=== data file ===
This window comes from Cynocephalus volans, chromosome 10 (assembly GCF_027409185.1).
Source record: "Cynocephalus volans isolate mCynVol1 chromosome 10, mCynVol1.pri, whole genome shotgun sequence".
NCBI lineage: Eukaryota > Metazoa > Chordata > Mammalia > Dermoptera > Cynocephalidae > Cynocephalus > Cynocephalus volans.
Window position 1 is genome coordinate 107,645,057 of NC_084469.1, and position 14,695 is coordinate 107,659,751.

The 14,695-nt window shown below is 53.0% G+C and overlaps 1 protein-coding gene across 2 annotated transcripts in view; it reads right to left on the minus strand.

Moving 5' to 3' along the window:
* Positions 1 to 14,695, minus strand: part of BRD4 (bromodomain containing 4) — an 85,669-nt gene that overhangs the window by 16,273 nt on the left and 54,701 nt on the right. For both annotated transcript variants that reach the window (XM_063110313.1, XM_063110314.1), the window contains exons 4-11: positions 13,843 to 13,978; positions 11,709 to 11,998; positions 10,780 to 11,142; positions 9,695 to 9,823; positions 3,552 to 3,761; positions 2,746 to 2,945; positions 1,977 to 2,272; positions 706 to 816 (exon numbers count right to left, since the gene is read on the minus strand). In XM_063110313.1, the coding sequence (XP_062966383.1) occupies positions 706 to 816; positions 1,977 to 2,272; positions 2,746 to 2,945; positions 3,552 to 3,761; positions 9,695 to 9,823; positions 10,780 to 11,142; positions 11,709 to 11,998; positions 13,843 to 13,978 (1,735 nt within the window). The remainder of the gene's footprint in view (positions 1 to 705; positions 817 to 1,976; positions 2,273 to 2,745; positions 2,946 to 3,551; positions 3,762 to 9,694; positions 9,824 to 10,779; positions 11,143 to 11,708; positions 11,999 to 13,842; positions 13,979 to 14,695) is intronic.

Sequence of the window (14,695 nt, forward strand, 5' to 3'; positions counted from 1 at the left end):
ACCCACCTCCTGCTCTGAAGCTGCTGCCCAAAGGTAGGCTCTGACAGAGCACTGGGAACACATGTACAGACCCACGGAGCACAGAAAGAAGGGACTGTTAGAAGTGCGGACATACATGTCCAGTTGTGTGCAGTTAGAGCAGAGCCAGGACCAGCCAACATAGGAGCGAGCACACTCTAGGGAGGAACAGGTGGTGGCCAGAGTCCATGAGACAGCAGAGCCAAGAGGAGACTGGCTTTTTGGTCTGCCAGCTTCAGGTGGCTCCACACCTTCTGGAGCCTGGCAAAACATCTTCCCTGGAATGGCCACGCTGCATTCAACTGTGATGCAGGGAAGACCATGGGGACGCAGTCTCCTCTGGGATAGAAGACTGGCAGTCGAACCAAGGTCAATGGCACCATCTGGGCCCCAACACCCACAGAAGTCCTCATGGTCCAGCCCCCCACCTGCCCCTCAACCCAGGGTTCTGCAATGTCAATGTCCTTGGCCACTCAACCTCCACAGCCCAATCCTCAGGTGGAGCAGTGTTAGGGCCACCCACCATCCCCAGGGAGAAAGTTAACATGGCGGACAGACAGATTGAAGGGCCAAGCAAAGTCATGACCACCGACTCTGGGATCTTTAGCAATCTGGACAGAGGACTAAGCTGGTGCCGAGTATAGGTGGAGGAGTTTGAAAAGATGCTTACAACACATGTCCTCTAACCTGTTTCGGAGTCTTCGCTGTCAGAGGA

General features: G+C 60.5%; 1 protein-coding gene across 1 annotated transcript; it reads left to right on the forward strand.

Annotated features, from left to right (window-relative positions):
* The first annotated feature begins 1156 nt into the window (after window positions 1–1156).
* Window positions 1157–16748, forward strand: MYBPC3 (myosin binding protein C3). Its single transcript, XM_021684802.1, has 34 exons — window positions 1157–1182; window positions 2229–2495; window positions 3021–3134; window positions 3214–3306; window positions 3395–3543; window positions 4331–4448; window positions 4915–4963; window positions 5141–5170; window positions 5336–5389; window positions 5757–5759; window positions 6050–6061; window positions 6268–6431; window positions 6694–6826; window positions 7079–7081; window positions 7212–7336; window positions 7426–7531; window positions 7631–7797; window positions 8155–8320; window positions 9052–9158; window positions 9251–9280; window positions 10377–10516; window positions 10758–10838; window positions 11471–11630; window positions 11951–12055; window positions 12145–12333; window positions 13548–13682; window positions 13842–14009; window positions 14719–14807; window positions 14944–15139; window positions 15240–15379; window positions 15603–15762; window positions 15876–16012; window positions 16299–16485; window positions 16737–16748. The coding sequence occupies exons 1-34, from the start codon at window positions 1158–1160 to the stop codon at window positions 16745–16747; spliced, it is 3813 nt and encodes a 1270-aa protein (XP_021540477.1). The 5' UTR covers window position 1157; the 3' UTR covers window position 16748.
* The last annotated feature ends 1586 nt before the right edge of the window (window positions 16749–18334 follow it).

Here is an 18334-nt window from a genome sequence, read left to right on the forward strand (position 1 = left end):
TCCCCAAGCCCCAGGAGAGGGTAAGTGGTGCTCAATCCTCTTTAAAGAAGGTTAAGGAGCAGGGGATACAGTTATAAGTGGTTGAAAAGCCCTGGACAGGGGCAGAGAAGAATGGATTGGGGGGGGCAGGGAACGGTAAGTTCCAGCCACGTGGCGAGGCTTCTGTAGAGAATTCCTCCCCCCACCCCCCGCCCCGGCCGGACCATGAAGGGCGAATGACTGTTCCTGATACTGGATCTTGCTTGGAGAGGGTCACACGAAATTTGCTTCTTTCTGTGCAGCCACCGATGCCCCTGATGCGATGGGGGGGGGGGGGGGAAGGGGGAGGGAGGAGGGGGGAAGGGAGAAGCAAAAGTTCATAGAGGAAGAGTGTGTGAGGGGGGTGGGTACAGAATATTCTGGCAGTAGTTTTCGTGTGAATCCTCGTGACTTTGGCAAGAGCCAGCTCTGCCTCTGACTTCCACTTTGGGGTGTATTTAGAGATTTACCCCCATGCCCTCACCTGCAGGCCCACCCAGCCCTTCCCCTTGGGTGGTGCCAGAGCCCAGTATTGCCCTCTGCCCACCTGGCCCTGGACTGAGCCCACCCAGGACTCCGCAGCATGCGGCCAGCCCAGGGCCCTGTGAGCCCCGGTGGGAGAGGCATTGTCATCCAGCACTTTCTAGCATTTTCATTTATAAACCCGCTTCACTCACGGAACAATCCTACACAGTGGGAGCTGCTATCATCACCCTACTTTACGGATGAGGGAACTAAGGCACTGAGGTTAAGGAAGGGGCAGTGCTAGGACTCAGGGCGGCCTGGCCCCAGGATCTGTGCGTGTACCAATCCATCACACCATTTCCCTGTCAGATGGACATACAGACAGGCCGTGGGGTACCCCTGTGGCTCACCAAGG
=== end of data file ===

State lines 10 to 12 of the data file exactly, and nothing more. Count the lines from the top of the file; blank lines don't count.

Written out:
General features: G+C 60.5%; 1 protein-coding gene across 1 annotated transcript; it reads left to right on the forward strand.

Annotated features, from left to right (window-relative positions):
* The first annotated feature begins 1156 nt into the window (after window positions 1–1156).